As one of only a few monkey sanctuaries in the UK, the Monkey Sanctuary Trust is increasingly called upon to re-home unwanted and neglected ex-pet monkeys from the UK primate pet trade. In recent years, this has meant providing sanctuary for ten capuchin monkeys. Since 2001, we have been working hard to end the trade in primates for pets and raise awareness of the cruelty often associated with it.
This has all taken place during a period when the UK Government has been reviewing three important pieces of legislation and we have been a major contributor to this consultation process.
The new Animal Welfare Act updates and amalgamates many outdated Acts making the law clear and appropriate for today. The new Animal Welfare Act has the potential to substantially restrict the keeping of primates in the UK to 'specialist keepers' which, although nowhere near a complete ban, will prevent monkeys being kept as pets in back gardens across Britain. We have been pleased to find a great deal of support from a number of members of the House of Lords; in particular, Baroness Miller, Lib Dem spokesperson on Environment Food and Rural Affairs, who was very helpful presenting our amendments and speaking on our behalf.
The Act came into effect in April 2007 following an announcement in the Queen's speech in December 2006. The Monkey Sanctuary Trust sits on the working group with the task of developing codes of practice for keeping primates. Through these codes of practice, the Trust is pushing for very strict standards.
In addition to the Animal Welfare Act, the Government has been reviewing the Dangerous Wild Animals Act (DWAA) which currently requires owners of most monkeys to hold a licence in order to keep them. However, some types of monkeys are not considered 'dangerous enough' to require a licence and sadly these monkeys are given little or no protection. We consider all monkeys dangerous; as wild animals, they are unpredictable and cannot be domesticated. Primates can also carry viruses which are harmful to humans and likewise viruses common to humans can be harmful and even fatal to monkeys. Proposed changes to the DWAA could sadly mean that fewer species of monkey will require a license to be kept and therefore it will be more difficult to ascertain the exact number of monkeys living in the UK. Again, the Trust is opposed to these changes and has been presenting strong arguments to make licensing compulsory for all primates. However, the Government looks unlikely to change its position and therefore the Animal Welfare Act is even more vital in the battle against the primate pet trade.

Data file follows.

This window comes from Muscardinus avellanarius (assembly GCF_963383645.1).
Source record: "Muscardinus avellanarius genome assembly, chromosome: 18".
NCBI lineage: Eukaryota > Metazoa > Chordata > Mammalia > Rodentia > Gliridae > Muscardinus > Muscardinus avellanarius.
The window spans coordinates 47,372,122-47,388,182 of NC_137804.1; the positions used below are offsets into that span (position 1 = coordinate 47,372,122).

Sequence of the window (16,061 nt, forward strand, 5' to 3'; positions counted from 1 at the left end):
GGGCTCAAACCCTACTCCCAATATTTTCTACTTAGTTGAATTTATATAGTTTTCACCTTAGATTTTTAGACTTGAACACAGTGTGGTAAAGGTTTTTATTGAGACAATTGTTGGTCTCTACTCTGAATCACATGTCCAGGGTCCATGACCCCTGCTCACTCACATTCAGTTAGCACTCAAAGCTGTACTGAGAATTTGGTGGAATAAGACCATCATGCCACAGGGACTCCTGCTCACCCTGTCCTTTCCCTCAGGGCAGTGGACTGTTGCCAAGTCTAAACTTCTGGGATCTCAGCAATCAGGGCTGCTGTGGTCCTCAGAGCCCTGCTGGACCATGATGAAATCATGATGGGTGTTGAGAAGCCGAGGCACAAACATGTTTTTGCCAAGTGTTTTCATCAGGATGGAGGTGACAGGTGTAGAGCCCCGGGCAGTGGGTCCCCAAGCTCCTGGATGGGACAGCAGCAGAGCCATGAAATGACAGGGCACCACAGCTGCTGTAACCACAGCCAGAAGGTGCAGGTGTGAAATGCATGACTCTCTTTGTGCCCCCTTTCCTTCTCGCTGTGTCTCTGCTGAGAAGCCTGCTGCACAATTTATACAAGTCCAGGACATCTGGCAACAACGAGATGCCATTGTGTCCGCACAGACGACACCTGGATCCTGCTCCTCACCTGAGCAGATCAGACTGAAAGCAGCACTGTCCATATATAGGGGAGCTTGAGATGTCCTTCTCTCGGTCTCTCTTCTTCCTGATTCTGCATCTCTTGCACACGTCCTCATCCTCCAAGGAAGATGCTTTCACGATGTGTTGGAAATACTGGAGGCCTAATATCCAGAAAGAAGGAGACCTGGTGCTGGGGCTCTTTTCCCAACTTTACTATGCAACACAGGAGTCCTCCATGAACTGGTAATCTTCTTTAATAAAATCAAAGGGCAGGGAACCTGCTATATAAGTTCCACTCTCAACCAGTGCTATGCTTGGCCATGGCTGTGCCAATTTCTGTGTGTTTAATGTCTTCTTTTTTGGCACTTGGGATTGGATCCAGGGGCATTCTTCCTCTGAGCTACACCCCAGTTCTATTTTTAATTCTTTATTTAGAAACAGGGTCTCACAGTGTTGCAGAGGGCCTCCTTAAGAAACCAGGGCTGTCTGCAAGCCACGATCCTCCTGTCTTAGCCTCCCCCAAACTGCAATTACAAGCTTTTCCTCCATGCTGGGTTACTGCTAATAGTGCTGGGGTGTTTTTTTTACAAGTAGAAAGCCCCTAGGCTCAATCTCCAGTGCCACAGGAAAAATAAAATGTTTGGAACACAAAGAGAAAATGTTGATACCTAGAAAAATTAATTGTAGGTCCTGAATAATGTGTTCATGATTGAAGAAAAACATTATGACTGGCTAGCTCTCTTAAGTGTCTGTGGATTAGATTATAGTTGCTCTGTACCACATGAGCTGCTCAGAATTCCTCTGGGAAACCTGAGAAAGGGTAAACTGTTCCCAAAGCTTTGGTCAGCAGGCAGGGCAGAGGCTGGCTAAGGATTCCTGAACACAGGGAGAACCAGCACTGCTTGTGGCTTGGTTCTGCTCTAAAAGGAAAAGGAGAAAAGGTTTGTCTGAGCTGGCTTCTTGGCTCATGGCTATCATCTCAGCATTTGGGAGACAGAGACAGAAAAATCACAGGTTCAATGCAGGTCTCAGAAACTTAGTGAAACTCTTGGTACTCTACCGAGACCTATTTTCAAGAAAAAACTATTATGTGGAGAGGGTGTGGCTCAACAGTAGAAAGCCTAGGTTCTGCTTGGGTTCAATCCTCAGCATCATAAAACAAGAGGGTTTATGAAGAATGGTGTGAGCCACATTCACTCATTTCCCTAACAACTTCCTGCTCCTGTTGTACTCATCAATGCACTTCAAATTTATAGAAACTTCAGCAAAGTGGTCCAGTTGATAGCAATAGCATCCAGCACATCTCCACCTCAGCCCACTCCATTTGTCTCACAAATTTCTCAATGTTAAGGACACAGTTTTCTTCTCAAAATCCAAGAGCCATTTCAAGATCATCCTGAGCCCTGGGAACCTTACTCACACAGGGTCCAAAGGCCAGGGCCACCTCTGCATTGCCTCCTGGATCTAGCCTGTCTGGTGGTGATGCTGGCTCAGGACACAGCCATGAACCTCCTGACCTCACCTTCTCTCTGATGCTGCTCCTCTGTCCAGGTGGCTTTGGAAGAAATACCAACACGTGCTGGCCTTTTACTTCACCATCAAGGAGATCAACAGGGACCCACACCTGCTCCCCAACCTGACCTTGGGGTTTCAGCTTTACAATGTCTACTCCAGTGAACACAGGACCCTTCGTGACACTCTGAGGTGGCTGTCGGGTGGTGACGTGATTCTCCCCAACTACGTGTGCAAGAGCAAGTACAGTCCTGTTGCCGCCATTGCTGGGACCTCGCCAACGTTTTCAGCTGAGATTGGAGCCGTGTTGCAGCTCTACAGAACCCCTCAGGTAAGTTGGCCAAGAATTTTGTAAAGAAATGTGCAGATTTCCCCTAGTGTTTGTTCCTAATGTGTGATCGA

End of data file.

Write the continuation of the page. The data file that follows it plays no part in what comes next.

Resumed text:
International trade and movement of primates has been difficult to identify; following a recent review of the Convention of International Trade in Endangered Species (CITES), Article 8.2, it became apparent that very little is recorded and known about it. Our links with primate sanctuaries overseas enabled us to gather evidence to show that the UK primate pet trade did have an impact on the wild population in the native countries. We thought CITES Article 8.2 might represent another potential way to end the trade in primates as pets in the UK but, again, the Government has pointed us back to the Animal Welfare Act as the vehicle to protect primates.
The Monkey Sanctuary Trust remains committed to ending the trade in primates as pets in the UK and will continue to put pressure on the Government (who acknowledge that it is inappropriate to keep a monkey as a pet) to achieve this.
So as it is pretty much summed up in the last paragraph, our game needs to basically help end the primate pet trade. They aren't cute, they aren't docile. They are nasty (...when kept as pets).